Question: I am so overwhelmed caring for my both physically and verbally abusive mom for the last six years—and I have been in the medical field for over 20 years! It's different when it's family! How do I get through a day by myself and not fall into a deep depression? I'm so sad.
Dr. Amy: You are so right: taking care of a family member is not the same as treating people professionally. It can be far more complicated because emotion and shared family history are at play. I found the same thing when I cared for my parents.
I have two thoughts for you. The first is that caregiving is not a solitary activity. I often remind people that, just as it takes a village to raise a child, as the proverb says, it also takes a village to care for an aging parent. Frankly, I think it simply takes a village to help us get through life. I encourage you to think differently about the care your mother needs and ask yourself who you can call on for help. Very few people are able to do this alone and remain healthy. If you cannot afford paid support, turn to your friends, family, and community organizations.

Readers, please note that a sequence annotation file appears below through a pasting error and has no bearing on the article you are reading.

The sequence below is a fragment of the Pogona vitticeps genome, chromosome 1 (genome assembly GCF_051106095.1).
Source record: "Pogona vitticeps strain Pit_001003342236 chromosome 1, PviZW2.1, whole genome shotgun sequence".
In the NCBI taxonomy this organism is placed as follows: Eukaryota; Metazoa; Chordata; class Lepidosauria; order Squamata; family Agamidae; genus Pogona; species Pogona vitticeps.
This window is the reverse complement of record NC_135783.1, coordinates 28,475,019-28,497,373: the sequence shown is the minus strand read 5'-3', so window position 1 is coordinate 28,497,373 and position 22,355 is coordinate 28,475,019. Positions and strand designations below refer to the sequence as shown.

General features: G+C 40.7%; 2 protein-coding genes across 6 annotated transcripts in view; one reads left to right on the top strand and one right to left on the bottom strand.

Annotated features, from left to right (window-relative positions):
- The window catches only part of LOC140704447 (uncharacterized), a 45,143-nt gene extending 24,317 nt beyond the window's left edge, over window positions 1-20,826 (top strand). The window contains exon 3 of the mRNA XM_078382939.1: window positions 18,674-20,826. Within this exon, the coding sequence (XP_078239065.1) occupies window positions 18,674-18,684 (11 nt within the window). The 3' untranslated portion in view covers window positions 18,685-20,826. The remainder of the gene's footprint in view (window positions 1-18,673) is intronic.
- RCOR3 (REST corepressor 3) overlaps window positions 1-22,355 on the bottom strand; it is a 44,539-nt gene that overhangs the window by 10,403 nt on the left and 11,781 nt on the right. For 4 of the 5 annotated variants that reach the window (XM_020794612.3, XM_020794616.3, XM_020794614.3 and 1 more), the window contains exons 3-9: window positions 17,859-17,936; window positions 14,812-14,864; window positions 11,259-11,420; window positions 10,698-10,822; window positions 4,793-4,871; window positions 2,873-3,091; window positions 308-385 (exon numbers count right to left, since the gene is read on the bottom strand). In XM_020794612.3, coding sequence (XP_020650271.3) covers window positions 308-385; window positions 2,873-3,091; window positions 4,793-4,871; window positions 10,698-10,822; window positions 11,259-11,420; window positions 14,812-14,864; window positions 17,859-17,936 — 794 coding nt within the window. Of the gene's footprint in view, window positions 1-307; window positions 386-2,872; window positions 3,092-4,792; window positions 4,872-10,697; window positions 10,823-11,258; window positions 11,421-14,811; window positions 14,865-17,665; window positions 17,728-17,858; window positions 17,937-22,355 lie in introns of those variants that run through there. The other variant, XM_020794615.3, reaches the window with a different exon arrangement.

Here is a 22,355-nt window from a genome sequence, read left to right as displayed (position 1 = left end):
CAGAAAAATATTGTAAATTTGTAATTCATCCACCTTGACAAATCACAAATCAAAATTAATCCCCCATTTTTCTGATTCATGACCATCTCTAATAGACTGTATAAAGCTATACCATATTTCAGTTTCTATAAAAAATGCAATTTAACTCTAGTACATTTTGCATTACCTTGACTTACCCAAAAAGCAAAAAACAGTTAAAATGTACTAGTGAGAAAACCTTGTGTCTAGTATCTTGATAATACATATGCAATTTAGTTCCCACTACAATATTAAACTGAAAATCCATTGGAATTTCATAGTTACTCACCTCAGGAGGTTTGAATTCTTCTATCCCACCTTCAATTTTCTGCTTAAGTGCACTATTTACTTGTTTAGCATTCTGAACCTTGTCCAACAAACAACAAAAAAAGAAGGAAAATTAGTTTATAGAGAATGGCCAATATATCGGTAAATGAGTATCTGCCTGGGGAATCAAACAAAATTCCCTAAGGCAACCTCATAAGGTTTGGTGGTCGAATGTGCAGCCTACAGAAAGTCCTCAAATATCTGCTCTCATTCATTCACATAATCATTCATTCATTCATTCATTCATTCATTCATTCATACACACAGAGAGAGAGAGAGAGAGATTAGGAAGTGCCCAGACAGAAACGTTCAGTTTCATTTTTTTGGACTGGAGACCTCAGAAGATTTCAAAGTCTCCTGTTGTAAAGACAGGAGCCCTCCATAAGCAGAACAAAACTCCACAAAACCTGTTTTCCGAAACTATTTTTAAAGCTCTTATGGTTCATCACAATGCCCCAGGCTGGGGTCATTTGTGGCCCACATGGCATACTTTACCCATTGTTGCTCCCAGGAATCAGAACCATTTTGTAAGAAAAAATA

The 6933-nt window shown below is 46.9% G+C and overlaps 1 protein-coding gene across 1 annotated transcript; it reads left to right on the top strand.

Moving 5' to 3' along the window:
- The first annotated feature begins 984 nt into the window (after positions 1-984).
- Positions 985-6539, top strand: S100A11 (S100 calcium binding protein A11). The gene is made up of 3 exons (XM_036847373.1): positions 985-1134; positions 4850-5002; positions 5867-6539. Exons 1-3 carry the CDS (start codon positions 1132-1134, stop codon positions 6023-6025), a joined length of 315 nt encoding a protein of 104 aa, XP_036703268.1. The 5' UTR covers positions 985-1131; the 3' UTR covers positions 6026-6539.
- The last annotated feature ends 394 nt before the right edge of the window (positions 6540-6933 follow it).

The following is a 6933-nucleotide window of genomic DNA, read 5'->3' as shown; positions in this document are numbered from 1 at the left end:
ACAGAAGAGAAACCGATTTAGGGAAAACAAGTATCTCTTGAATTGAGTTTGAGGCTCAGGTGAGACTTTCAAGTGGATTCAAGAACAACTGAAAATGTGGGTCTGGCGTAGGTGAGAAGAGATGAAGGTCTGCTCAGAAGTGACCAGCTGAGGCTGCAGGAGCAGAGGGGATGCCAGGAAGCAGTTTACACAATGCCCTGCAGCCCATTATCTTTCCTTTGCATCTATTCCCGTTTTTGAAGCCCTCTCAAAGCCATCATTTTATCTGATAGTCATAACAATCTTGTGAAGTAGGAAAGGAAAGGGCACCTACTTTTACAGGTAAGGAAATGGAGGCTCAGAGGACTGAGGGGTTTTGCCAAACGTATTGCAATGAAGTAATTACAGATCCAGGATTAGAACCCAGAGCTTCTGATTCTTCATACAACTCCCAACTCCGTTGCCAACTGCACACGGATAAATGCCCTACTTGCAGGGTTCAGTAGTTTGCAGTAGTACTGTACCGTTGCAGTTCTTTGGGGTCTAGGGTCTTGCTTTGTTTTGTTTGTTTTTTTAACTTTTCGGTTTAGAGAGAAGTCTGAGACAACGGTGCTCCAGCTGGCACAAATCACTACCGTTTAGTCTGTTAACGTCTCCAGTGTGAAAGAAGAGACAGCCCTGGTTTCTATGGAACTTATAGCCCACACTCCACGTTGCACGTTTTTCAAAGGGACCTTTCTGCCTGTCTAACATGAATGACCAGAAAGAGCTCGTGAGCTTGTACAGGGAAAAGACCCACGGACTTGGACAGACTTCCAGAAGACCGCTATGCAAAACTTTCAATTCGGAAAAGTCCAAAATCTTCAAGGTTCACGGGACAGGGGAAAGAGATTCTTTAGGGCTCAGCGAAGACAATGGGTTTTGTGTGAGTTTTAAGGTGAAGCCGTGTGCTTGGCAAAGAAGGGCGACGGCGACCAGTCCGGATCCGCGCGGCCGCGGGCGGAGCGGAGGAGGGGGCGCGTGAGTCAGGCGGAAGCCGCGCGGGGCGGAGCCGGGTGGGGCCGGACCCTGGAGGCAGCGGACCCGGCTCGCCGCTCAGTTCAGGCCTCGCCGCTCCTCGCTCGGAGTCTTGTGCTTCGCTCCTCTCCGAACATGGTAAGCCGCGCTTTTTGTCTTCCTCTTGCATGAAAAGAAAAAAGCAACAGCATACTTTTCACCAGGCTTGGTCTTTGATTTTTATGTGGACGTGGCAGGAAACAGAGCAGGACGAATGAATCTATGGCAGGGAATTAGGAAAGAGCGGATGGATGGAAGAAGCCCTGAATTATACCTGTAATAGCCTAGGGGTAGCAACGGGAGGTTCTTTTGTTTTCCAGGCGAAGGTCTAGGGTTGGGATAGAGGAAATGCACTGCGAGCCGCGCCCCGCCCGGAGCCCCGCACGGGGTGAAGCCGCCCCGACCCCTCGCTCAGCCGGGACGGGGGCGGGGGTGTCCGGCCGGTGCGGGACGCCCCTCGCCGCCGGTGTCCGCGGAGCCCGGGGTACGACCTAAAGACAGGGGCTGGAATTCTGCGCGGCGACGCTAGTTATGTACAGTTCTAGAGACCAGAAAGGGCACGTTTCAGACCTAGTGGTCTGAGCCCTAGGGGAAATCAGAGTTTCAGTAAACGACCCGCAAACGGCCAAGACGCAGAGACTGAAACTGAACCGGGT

My second thought is that it is never acceptable to be abused, and so you need to set boundaries with your mom. You will likely need help from a counsellor preparing for this conversation and establishing new ways of being with your mom. That’s because it seems like the pattern of abuse is long standing. Change will not happen overnight and you may find the process difficult. I encourage you to seek professional help to support you in this new path.
You might try sitting down with your mom and explaining that you have given the matter a lot of thought and want to set ground rules for how you two will interact. Share with her how it makes you feel when she lashes out at you. Talk to her about how you would like your relationship to be. Tell her you sympathize with her situation and know it must be frustrating, but violence and verbal abuse are not OK and you are no longer prepared to accept this. Tell her that you will leave the room the next time, and every time, she starts to be abusive. Then follow through. Obviously, you want your mom to be safe at all times; you need to be safe too.
You do not deserve to be abused. No one does. You deserve to be treated with dignity, respect, and gratitude. Good luck on your journey. I send you courage.
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